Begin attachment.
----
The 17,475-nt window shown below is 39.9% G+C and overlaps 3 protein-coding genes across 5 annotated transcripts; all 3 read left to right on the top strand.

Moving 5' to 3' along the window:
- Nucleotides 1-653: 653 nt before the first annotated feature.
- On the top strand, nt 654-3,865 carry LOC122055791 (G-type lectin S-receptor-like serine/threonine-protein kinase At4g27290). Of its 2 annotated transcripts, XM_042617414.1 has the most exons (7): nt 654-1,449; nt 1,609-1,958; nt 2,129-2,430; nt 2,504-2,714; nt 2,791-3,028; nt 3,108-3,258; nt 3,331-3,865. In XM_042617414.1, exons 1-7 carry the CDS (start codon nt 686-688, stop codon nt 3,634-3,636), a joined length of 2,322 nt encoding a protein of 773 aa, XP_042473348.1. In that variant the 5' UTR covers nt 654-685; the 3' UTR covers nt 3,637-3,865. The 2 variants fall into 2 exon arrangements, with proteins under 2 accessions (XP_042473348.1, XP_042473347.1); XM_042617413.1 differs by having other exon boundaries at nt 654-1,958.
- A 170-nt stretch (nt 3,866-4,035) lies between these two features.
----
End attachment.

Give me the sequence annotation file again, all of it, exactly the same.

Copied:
The 17,475-nt window shown below is 39.9% G+C and overlaps 3 protein-coding genes across 5 annotated transcripts; all 3 read left to right on the top strand.

Moving 5' to 3' along the window:
- Nucleotides 1-653: 653 nt before the first annotated feature.
- On the top strand, nt 654-3,865 carry LOC122055791 (G-type lectin S-receptor-like serine/threonine-protein kinase At4g27290). Of its 2 annotated transcripts, XM_042617414.1 has the most exons (7): nt 654-1,449; nt 1,609-1,958; nt 2,129-2,430; nt 2,504-2,714; nt 2,791-3,028; nt 3,108-3,258; nt 3,331-3,865. In XM_042617414.1, exons 1-7 carry the CDS (start codon nt 686-688, stop codon nt 3,634-3,636), a joined length of 2,322 nt encoding a protein of 773 aa, XP_042473348.1. In that variant the 5' UTR covers nt 654-685; the 3' UTR covers nt 3,637-3,865. The 2 variants fall into 2 exon arrangements, with proteins under 2 accessions (XP_042473348.1, XP_042473347.1); XM_042617413.1 differs by having other exon boundaries at nt 654-1,958.
- A 170-nt stretch (nt 3,866-4,035) lies between these two features.